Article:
- Edge Workflows run on your own gateway hardware and are executed by Losant's Edge Agent. They provide additional nodes and triggers specifically designed to interface with local peripherals and data sources. They can run without an internet connection and will buffer any reported data while offline. They are versioned independently.
Migrating to Experience Workflows
With this release, all of your existing Cloud Workflows are now Application Workflows. This also applies to any workflows that are handling your existing Experience Endpoint requests. This will continue to work without any action required on your side. If you'd like to begin utilizing Experience Versions by migrating some of your Application Workflows to Experience Workflows, please follow these steps:
- Ensure the workflow you'd like to migrate only has Endpoint or Virtual Button triggers. No other triggers are supported in an Experience Workflow.
- Export the Application Workflow to a file.
- Navigate to your Experience Workflows list by clicking the "Experience -> Workflows" main menu item.
- Import the workflow as a new Experience Workflow.
- Disable the original Application Workflow by using the small toggle next to the entry in the Application Workflow list.
- Enable the new Experience Workflow by using the small toggle next to the entry in the Experience Workflow list.
- Verify the new Experience Workflow is correctly handling the Endpoint request.
- Delete the original Application Workflow.
An important consideration when migrating is that multiple workflows can trigger from the same endpoint. If you don't use the process above and instead create a new workflow, you may then have multiple workflows handling the same request. This is very easy to accidentally do if you click the "Create Workflow" at the bottom of your Endpoint configuration page. The Endpoint configuration page only shows Experience Workflows that are triggered by the endpoint, so all existing Endpoints will show that list as empty until you migrate those workflows.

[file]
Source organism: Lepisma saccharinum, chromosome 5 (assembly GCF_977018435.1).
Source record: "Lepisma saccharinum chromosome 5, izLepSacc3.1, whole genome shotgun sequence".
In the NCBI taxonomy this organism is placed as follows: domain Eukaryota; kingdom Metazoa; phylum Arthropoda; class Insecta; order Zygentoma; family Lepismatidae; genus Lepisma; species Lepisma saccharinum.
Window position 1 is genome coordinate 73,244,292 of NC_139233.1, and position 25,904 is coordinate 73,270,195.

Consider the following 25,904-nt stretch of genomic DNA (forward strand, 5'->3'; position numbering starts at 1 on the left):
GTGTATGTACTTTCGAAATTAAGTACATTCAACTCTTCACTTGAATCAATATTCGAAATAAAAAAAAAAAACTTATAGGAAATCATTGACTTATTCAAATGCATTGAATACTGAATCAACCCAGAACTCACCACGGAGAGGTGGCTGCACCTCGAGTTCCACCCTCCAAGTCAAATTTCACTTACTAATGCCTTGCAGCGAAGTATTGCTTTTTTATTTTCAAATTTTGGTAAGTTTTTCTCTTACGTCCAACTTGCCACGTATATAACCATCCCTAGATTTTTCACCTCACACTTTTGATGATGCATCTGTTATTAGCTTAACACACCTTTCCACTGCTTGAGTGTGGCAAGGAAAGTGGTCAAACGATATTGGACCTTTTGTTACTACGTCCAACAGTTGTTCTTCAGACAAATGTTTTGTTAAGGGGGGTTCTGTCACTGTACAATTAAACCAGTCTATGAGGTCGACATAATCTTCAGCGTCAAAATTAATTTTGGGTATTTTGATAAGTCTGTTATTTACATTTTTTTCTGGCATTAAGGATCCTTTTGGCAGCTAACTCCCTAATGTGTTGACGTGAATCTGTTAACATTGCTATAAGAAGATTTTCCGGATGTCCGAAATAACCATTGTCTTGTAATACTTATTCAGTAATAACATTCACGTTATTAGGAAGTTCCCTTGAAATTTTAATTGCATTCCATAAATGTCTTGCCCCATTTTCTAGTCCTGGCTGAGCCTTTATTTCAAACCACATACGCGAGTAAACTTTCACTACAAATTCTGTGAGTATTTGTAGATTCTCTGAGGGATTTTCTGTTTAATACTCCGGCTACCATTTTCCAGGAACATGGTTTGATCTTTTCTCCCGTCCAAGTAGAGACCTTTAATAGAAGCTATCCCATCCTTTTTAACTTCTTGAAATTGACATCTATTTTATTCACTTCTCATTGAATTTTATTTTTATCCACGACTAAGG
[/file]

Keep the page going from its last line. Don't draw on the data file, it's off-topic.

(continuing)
The Losant CLI
While Experience Versioning adds a lot of capability when it comes to managing and deploying your experience, the Losant CLI makes it much easier to develop the experience in the first place.
Most customers that we talked to preferred to develop their experience on their local computer using their favorite IDE. The process of getting those resources back to your Losant application was a little complicated. Some customers were using the REST API to manually sync the resources while others were simply copy/pasting the content into the Losant user interface. The Losant CLI makes this process much easier.
The Losant CLI provides local management and syncing for your Experience Views and Application Files. You can begin using the Losant CLI on any existing application by running the following commands:
Install the CLI:
$ npm install -g losant-cli
Authenticate the CLI:
$ losant login
Associate your current directory to a Losant Application and download all the remote files:
$ losant configure
You can now use the
losant files and
losant experience commands to manage and sync your local environment to Losant. Our internal solutions team has been actively using the CLI for a while and it has greatly increased the team's development productivity.
With every new release, we really listen to your feedback. By combining your suggestions with our roadmap, we can continue to make the platform easy for you. Let us know what you think in the Losant Forums.